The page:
Incendiary cannon arrows
Mike Loades, author of the excellent Swords and Swordsmen and all round historical Good Chap (tm), shared this awesome picture on Facebook today.
If you don't do FB, the thing looks to be about four feet long and the commentary reads:
"Mary Rose Museum
Alex Hildred, Curator of Ordnance at the Mary Rose, examines an incendiary arrow, one of the more unusual weapons found on the Mary Rose.
Made of silver fir with an oak flight, this object was found at the stern of the Mary Rose, alongside a bronze demiculverin (a type of cannon) which appears to have been the primary method of deployment. The head would have consisted of a pitch-coated cloth bag, containing Incendiary Mixture (gunpowder and sulphur) and a large iron spike, which would have embedded in the side of a ship, allowing the incendiary mix to blow a hole in the side."
Giant arrows. Fired out of cannon. On fire. Oh, the possibilities... :D
All my old D&D characters are jealous.
I know what you mean, and this stuff is so much cooler when you know it was actually real!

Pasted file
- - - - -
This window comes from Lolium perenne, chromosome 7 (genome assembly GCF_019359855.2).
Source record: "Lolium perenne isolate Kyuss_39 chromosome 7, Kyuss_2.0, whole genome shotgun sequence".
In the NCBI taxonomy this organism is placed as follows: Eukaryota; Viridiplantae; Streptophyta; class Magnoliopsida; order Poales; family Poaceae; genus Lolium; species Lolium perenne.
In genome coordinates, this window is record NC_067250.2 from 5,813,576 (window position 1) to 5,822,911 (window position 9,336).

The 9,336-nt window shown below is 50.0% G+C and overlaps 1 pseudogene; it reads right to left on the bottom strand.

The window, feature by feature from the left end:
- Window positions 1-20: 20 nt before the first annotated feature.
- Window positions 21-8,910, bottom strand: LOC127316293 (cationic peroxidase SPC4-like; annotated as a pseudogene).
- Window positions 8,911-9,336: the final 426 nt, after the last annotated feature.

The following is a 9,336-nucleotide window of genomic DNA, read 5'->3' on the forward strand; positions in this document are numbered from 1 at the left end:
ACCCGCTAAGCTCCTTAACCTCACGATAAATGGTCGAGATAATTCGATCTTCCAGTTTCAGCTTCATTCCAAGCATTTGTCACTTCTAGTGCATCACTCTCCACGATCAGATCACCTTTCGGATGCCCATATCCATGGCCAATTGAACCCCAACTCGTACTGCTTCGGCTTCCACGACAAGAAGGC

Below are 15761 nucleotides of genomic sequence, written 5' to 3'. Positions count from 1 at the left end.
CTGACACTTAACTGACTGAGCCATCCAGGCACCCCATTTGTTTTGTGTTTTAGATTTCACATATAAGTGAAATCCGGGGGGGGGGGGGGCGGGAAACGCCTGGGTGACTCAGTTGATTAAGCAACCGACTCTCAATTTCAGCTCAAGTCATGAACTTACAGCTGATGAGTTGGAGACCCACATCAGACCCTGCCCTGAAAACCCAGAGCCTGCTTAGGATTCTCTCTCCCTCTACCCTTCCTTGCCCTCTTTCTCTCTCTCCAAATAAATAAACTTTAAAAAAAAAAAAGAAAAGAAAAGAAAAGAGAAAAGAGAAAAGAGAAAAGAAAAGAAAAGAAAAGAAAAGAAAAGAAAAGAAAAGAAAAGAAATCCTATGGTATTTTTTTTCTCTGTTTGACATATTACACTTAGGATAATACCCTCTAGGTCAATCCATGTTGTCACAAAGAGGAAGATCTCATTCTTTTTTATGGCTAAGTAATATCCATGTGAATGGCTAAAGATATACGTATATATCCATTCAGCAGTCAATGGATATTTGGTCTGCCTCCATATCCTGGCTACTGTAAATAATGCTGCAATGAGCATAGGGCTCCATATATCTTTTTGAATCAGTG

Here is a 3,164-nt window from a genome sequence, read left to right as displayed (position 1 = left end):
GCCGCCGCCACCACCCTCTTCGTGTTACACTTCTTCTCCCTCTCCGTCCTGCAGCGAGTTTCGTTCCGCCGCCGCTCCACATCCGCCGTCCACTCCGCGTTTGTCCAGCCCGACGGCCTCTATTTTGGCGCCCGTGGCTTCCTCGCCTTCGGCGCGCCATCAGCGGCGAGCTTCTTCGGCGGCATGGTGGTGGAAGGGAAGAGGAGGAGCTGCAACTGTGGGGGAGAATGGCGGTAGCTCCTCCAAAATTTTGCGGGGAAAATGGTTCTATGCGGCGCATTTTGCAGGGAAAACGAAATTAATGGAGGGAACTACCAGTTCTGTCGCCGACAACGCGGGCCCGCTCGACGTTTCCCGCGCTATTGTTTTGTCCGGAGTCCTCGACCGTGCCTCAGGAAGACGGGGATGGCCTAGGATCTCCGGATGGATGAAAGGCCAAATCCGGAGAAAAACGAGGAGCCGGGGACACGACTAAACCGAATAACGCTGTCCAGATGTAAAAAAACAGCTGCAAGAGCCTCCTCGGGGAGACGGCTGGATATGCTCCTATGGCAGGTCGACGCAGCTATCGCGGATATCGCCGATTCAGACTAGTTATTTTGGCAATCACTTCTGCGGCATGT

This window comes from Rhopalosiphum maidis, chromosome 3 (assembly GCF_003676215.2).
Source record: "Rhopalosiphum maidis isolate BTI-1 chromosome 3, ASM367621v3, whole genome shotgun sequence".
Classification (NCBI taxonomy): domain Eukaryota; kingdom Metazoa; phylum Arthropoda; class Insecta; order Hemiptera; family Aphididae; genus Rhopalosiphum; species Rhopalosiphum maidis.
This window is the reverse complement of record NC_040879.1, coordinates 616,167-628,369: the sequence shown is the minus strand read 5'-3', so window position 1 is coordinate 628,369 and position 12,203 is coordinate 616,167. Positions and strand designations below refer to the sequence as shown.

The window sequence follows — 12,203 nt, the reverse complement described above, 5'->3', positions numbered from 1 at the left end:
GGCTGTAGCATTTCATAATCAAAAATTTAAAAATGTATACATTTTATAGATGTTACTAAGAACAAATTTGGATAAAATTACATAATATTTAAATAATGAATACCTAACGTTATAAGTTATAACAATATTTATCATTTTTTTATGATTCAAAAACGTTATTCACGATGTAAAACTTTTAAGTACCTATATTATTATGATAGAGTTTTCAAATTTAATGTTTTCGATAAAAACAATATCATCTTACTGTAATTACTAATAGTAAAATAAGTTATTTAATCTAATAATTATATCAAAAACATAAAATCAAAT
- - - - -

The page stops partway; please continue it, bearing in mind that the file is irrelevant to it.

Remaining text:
The big question of course is did it work? I can see a number of problems with it ranging from not always sticking in the target vessel and the charge exploding early. In fact, it looks like the sort of weapon that the inventor should have been made to sit on it metaphorically speaking until the idea went away.;)
Looks like something for Mythbusters (the T.V. show) to tackle.
Obviously there's no saying it actually worked!
It could be every bit as much fun in a story to watch it not work, of course...
Right, in a story setting, absolutely fun. But I do want to see if it would work. It probably did enough to warrant putting it on that ship!
Originally Posted by PeteMC
I would have thought so, given this sort of thing wouldn't have been cheap I assume some sort of testing would have been done.
I don't know how well Mike Loades is known in the States but over here he has an occasional TV show on the history channel where he recreates ancient weapons and tests them (he did chariot archery a while ago, which was amazing!) so with a bit of luck he'll get his production company interested enough to let him have a go at this at some point.
What's the time period for this weapon? 17th Century? 18th? 19th?
Tudor - the Mary Rose sank in 1545 so sometime before then.
http://www.maryrose.org/ if you're interested.